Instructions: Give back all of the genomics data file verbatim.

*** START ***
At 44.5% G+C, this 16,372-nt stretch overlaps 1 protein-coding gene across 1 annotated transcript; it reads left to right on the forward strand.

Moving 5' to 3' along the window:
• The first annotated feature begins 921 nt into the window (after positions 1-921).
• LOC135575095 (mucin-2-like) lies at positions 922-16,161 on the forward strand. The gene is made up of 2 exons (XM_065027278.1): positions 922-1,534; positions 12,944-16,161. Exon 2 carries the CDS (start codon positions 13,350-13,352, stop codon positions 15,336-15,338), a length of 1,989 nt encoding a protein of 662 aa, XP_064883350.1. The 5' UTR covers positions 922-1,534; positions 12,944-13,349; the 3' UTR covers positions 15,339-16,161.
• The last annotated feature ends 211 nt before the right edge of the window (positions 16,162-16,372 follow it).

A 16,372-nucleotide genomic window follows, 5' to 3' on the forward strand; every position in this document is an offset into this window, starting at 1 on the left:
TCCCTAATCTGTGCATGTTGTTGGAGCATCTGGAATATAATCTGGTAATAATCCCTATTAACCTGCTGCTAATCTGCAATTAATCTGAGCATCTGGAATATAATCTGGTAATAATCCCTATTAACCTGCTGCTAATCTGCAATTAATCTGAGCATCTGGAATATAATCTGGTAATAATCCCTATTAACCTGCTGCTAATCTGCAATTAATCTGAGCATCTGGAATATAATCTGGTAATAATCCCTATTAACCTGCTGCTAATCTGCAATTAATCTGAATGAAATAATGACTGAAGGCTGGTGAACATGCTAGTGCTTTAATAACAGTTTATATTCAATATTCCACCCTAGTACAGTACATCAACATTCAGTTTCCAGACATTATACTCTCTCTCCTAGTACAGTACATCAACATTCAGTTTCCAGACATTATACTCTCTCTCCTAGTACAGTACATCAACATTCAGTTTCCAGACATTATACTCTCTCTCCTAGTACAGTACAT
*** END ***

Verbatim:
At 44.5% G+C, this 16,372-nt stretch overlaps 1 protein-coding gene across 1 annotated transcript; it reads left to right on the forward strand.

Moving 5' to 3' along the window:
• The first annotated feature begins 921 nt into the window (after positions 1-921).
• LOC135575095 (mucin-2-like) lies at positions 922-16,161 on the forward strand. The gene is made up of 2 exons (XM_065027278.1): positions 922-1,534; positions 12,944-16,161. Exon 2 carries the CDS (start codon positions 13,350-13,352, stop codon positions 15,336-15,338), a length of 1,989 nt encoding a protein of 662 aa, XP_064883350.1. The 5' UTR covers positions 922-1,534; positions 12,944-13,349; the 3' UTR covers positions 15,339-16,161.
• The last annotated feature ends 211 nt before the right edge of the window (positions 16,162-16,372 follow it).

A 16,372-nucleotide genomic window follows, 5' to 3' on the forward strand; every position in this document is an offset into this window, starting at 1 on the left:
TCCCTAATCTGTGCATGTTGTTGGAGCATCTGGAATATAATCTGGTAATAATCCCTATTAACCTGCTGCTAATCTGCAATTAATCTGAGCATCTGGAATATAATCTGGTAATAATCCCTATTAACCTGCTGCTAATCTGCAATTAATCTGAGCATCTGGAATATAATCTGGTAATAATCCCTATTAACCTGCTGCTAATCTGCAATTAATCTGAGCATCTGGAATATAATCTGGTAATAATCCCTATTAACCTGCTGCTAATCTGCAATTAATCTGAATGAAATAATGACTGAAGGCTGGTGAACATGCTAGTGCTTTAATAACAGTTTATATTCAATATTCCACCCTAGTACAGTACATCAACATTCAGTTTCCAGACATTATACTCTCTCTCCTAGTACAGTACATCAACATTCAGTTTCCAGACATTATACTCTCTCTCCTAGTACAGTACATCAACATTCAGTTTCCAGACATTATACTCTCTCTCCTAGTACAGTACAT